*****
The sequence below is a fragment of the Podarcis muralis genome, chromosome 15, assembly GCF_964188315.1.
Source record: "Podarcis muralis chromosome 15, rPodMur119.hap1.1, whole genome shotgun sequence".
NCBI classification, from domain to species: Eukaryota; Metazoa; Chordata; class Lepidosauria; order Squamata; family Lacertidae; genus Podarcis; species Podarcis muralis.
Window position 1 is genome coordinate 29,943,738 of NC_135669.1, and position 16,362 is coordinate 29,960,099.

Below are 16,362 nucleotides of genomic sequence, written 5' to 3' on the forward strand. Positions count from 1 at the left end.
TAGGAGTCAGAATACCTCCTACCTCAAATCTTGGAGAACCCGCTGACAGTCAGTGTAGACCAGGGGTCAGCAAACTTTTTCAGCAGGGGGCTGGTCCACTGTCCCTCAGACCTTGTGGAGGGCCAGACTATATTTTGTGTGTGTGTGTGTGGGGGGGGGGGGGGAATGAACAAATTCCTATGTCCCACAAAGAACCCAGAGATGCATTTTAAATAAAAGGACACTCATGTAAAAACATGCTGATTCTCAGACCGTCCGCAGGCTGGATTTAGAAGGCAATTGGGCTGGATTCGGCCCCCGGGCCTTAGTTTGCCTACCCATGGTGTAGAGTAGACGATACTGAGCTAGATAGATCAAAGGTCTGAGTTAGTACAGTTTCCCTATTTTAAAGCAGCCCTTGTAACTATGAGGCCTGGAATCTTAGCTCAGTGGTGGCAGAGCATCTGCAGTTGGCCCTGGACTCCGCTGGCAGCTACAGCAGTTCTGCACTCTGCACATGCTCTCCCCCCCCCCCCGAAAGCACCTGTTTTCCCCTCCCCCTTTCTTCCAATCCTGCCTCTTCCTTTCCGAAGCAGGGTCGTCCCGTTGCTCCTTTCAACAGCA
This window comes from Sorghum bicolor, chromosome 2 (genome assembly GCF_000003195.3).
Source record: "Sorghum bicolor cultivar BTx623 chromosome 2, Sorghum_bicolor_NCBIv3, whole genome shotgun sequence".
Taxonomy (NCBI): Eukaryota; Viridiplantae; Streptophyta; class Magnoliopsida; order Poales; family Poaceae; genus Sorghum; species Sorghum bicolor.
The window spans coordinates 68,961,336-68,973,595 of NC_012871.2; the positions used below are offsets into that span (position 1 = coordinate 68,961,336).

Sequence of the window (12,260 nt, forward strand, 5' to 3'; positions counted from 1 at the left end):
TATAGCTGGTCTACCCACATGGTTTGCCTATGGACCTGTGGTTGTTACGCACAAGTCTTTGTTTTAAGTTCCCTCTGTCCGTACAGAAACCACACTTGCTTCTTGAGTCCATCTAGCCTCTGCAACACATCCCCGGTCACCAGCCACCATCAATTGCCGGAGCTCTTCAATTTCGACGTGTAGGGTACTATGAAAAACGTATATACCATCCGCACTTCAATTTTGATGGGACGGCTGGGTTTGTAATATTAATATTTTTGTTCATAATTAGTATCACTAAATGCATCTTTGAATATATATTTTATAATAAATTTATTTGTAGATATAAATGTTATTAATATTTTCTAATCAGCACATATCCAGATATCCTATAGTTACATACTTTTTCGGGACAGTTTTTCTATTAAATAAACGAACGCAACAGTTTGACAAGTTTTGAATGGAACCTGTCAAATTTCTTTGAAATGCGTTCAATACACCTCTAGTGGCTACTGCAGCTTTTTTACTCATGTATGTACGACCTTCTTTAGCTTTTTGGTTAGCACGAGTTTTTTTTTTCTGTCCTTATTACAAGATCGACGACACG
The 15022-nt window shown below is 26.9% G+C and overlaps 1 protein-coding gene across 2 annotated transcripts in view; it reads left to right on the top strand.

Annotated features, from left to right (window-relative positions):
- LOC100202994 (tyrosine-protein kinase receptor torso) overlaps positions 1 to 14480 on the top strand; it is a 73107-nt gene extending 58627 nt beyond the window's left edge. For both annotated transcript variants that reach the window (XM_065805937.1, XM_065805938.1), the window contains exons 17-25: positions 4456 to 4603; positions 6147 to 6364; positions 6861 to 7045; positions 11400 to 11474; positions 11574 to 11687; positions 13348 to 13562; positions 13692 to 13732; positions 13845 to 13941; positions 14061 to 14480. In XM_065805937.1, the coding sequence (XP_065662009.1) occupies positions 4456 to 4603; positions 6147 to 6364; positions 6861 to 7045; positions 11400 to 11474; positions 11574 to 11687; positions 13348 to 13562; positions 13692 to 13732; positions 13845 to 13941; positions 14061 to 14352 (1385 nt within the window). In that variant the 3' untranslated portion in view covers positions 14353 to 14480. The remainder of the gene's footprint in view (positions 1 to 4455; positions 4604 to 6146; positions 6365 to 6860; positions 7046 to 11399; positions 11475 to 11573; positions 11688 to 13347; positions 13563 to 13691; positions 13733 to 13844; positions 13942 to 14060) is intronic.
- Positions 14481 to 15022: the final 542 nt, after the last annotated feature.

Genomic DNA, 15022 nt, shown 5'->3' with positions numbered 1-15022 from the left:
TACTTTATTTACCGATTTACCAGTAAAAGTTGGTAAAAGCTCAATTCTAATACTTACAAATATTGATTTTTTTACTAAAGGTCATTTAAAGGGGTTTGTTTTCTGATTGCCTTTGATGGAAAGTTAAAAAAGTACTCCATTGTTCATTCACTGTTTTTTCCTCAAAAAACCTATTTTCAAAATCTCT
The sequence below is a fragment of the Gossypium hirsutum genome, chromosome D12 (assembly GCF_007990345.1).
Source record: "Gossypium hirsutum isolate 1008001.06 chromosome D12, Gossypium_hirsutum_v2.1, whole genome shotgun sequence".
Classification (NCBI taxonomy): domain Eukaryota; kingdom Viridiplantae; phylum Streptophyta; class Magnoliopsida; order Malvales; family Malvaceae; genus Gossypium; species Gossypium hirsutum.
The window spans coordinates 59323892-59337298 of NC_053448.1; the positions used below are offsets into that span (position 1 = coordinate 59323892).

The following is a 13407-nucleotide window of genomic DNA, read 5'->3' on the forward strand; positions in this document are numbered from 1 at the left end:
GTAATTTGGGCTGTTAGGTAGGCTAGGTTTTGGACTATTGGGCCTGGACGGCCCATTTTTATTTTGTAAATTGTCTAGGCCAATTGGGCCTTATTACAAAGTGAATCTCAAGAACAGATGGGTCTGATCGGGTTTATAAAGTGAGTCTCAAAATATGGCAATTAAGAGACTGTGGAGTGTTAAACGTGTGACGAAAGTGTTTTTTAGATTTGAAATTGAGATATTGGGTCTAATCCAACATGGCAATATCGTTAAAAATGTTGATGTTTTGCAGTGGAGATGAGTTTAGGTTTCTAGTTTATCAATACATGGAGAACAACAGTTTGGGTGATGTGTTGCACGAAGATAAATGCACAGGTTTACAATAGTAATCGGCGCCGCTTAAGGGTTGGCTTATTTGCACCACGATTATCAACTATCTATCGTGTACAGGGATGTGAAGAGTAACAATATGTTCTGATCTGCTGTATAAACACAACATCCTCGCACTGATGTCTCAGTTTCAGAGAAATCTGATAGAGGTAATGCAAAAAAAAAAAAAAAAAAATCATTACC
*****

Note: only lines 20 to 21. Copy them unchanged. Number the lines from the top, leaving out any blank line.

Source record: "Gossypium hirsutum isolate 1008001.06 chromosome D12, Gossypium_hirsutum_v2.1, whole genome shotgun sequence".
Classification (NCBI taxonomy): domain Eukaryota; kingdom Viridiplantae; phylum Streptophyta; class Magnoliopsida; order Malvales; family Malvaceae; genus Gossypium; species Gossypium hirsutum.